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Balance / Vestibular
There are five generally accepted senses that we become aware of at an early age: hearing, vision, touch, smell and taste. There are, however, other equally important sensory systems that are essential for normal functioning. Through our work we have found that the vestibular system (also known as the balance mechanism) can be critical to proper development from birth onwards.
The vestibular and auditory senses are both part of the same organ – the inner ear. The receptors for both are located in a convoluted chamber, the bony labyrinth, within which a delicate continuous membrane is suspended, forming a second chamber, the membranous labyrinth. This entire fluid-filled structure is called the inner ear.
The inner ear is connected to the air-filled middle ear by a plate, the plate of the stapes, which vibrates in response to vibrations of the eardrum, setting the fluid of the inner ear moving back and forth. All of the inner ear organs branch off from a large central area within the inner ear, the vestibule – on one side are the hearing transducers (cochlea), on the other the vestibular semicircular canals, while two other organs, the utricle and saccule, measure horizontal and vertical acceleration.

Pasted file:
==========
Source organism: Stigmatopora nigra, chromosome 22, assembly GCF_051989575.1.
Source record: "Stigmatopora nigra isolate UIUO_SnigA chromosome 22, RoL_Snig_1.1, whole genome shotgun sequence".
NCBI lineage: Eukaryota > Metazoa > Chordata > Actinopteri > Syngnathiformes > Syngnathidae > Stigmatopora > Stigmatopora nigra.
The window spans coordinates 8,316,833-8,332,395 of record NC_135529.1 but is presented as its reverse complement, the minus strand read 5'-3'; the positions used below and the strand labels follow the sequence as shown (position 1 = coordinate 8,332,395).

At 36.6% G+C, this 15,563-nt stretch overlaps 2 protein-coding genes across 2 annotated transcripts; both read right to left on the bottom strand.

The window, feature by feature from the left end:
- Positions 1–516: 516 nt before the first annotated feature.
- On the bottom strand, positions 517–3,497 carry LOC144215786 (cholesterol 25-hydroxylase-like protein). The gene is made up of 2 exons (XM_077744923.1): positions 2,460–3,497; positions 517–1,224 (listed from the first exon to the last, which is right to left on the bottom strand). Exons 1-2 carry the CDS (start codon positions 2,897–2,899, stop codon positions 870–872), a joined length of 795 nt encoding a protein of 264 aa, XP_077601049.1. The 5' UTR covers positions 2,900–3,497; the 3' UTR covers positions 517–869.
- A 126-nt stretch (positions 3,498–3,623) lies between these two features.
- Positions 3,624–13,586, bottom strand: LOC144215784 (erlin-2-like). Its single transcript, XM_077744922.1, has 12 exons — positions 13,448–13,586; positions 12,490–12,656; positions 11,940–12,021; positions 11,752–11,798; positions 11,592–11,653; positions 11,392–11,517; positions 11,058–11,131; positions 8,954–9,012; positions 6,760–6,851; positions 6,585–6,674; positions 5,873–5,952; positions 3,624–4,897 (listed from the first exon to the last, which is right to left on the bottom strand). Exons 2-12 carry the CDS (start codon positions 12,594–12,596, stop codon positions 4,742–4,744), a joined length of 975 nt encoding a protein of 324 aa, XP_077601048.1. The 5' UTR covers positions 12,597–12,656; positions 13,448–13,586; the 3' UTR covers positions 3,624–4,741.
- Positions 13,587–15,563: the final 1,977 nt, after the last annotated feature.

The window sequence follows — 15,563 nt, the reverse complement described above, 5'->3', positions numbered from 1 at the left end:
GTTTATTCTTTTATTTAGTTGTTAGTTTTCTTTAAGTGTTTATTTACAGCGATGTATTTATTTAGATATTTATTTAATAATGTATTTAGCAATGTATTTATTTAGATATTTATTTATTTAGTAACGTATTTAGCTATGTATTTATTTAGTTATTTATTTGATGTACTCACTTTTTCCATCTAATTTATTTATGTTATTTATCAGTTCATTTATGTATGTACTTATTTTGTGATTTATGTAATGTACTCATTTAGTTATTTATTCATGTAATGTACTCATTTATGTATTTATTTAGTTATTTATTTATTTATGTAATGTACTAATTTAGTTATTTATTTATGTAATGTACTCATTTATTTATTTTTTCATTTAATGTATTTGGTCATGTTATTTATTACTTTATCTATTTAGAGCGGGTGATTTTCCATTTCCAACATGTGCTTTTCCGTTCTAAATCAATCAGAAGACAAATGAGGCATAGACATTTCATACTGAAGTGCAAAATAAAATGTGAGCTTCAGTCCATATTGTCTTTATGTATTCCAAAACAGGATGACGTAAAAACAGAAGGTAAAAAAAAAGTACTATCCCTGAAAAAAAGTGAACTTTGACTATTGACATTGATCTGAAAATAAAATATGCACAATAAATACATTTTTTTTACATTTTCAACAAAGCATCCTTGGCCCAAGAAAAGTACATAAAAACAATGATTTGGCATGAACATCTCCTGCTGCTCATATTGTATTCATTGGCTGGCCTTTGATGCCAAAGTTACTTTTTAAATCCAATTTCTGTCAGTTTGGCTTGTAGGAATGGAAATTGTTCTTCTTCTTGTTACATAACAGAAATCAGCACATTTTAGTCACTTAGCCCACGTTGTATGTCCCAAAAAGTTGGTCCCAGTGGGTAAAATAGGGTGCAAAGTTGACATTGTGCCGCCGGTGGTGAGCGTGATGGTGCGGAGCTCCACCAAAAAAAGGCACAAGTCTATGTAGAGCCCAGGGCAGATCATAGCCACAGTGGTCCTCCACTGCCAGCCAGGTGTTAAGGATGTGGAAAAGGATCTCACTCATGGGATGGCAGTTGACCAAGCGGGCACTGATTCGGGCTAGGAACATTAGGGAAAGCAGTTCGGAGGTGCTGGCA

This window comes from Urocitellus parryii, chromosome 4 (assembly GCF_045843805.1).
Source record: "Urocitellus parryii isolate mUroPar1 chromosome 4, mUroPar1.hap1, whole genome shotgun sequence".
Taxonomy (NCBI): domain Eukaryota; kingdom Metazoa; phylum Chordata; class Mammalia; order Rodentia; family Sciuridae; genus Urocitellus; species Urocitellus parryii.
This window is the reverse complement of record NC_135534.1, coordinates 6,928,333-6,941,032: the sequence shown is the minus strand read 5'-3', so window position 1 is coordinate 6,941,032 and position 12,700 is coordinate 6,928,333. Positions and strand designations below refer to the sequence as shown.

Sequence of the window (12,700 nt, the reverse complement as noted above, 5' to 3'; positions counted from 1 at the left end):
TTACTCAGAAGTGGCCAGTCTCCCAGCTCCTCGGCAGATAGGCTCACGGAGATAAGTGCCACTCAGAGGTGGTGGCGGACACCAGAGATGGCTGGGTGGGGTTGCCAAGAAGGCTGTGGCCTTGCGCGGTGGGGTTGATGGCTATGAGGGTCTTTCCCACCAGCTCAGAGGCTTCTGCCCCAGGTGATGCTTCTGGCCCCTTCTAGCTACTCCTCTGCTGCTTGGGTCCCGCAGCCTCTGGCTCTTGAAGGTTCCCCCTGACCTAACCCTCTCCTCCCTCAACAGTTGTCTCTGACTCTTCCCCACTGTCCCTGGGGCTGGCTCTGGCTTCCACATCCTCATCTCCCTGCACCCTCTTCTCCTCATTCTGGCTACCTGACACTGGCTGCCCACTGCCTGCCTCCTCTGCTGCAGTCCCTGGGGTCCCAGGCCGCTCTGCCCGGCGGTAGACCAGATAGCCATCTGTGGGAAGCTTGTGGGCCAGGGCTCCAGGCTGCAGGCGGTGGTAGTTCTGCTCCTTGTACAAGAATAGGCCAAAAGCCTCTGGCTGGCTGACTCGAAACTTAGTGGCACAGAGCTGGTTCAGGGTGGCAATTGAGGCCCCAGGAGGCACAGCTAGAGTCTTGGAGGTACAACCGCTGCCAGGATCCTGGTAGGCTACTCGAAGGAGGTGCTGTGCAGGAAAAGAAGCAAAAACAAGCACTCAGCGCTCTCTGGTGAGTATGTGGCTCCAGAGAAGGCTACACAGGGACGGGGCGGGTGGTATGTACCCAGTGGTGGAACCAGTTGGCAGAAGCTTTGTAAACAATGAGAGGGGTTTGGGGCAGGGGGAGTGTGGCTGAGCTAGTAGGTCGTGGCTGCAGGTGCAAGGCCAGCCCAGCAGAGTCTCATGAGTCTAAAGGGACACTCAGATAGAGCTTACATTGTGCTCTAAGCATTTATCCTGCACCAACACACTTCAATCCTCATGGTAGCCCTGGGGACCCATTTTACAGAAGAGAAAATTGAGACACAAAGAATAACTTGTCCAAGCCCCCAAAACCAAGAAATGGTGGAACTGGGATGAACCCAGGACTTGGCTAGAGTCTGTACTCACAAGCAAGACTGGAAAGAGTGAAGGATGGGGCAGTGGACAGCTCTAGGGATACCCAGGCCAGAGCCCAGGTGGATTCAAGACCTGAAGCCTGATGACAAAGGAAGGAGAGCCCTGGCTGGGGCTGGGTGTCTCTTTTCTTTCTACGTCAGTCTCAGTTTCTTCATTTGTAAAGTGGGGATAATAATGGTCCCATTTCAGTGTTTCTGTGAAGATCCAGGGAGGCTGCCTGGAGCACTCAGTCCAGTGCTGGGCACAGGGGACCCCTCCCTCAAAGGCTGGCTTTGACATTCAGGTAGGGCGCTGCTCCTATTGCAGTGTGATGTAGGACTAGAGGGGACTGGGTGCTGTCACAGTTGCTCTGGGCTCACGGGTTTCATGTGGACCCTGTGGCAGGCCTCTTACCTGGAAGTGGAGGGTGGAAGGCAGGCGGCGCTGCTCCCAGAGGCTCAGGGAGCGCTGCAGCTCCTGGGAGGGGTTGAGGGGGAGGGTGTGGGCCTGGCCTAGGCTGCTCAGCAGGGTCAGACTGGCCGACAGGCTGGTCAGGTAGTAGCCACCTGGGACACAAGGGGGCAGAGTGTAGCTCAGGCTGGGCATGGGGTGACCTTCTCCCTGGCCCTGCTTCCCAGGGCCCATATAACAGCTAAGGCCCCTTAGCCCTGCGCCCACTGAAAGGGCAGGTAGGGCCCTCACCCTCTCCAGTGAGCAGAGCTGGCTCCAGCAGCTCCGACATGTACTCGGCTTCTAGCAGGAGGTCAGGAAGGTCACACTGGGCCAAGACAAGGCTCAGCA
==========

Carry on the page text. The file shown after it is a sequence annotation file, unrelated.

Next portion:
The purpose of the vestibular system is to check the position and motion of our head in space. There are two components, one detecting rotation through the three semicircular canals, the other detecting motion along a line through the utricle and saccule organs.
We must remember that all these parts, the hearing and vestibular systems, are all located inside the same membrane, in the same fluid, using very similar ways to detect motion through the movement of hair cells. No wonder that auditory input directly influences the vestibular system.
An important role of the vestibular system is to keep our eyes still in space while our head moves. The vestibular system exerts direct control over the eyes through three pairs of muscles. The direction of these eye muscles is exactly in line with the direction of the three semicircular canals, so that in general a single canal controls a single pair of eye muscles.
Head and eye movement diagramDirectly or indirectly, the vestibular system influences nearly everything we do. It is the unifying system in our brain that modifies and coordinates information received from other systems and has a great impact on our behaviour.
Under-sensitivity of the vestibular system often results in ‘clumsiness’, excessive stumbling and falling over and bumping into things, but also in the need to move all the time. Those children can be very good at football or ballet, but find it very hard to stand still, be quiet or concentrate. It can also influence their ability to read and write. Over-sensitivity of the vestibular system will result in an over-cautious approach to any movement, avoidance of PE lessons and sports, travel sickness, etc. Life will often be very stressful for those children.
In our work we find that many people with Dyslexia and specific learning difficulties display a difficulty in coordinated movement of the eyes related to a vestibular dysfunction. This leads to reading and writing problems as the eyes will tend to jump rather than smoothly track across a page.
The close interrelationship between the vestibular system and the ears and eyes is the reason why it is possible to retrain this system by influencing it through the auditory and visual senses, using sound and light.